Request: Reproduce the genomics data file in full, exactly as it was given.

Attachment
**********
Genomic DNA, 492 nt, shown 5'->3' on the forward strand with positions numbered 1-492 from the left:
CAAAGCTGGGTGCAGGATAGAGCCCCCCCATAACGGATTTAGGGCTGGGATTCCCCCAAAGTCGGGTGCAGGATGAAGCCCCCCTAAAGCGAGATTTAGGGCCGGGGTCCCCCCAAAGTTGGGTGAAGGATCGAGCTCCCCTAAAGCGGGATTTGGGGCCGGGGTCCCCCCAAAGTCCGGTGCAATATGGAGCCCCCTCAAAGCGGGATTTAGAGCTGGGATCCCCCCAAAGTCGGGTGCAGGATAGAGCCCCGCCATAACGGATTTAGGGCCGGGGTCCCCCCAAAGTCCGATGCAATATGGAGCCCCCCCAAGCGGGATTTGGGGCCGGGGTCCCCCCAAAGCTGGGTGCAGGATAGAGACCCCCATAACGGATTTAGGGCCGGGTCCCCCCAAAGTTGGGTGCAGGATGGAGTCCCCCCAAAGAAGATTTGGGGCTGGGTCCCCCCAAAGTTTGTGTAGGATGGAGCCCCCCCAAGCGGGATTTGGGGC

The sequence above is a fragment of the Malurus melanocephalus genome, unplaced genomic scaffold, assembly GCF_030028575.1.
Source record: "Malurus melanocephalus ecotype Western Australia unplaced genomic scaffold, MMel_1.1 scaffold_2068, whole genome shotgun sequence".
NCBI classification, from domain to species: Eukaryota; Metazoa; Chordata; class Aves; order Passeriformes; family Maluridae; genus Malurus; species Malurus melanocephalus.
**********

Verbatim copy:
Genomic DNA, 492 nt, shown 5'->3' on the forward strand with positions numbered 1-492 from the left:
CAAAGCTGGGTGCAGGATAGAGCCCCCCCATAACGGATTTAGGGCTGGGATTCCCCCAAAGTCGGGTGCAGGATGAAGCCCCCCTAAAGCGAGATTTAGGGCCGGGGTCCCCCCAAAGTTGGGTGAAGGATCGAGCTCCCCTAAAGCGGGATTTGGGGCCGGGGTCCCCCCAAAGTCCGGTGCAATATGGAGCCCCCTCAAAGCGGGATTTAGAGCTGGGATCCCCCCAAAGTCGGGTGCAGGATAGAGCCCCGCCATAACGGATTTAGGGCCGGGGTCCCCCCAAAGTCCGATGCAATATGGAGCCCCCCCAAGCGGGATTTGGGGCCGGGGTCCCCCCAAAGCTGGGTGCAGGATAGAGACCCCCATAACGGATTTAGGGCCGGGTCCCCCCAAAGTTGGGTGCAGGATGGAGTCCCCCCAAAGAAGATTTGGGGCTGGGTCCCCCCAAAGTTTGTGTAGGATGGAGCCCCCCCAAGCGGGATTTGGGGC

The sequence above is a fragment of the Malurus melanocephalus genome, unplaced genomic scaffold, assembly GCF_030028575.1.
Source record: "Malurus melanocephalus ecotype Western Australia unplaced genomic scaffold, MMel_1.1 scaffold_2068, whole genome shotgun sequence".
NCBI classification, from domain to species: Eukaryota; Metazoa; Chordata; class Aves; order Passeriformes; family Maluridae; genus Malurus; species Malurus melanocephalus.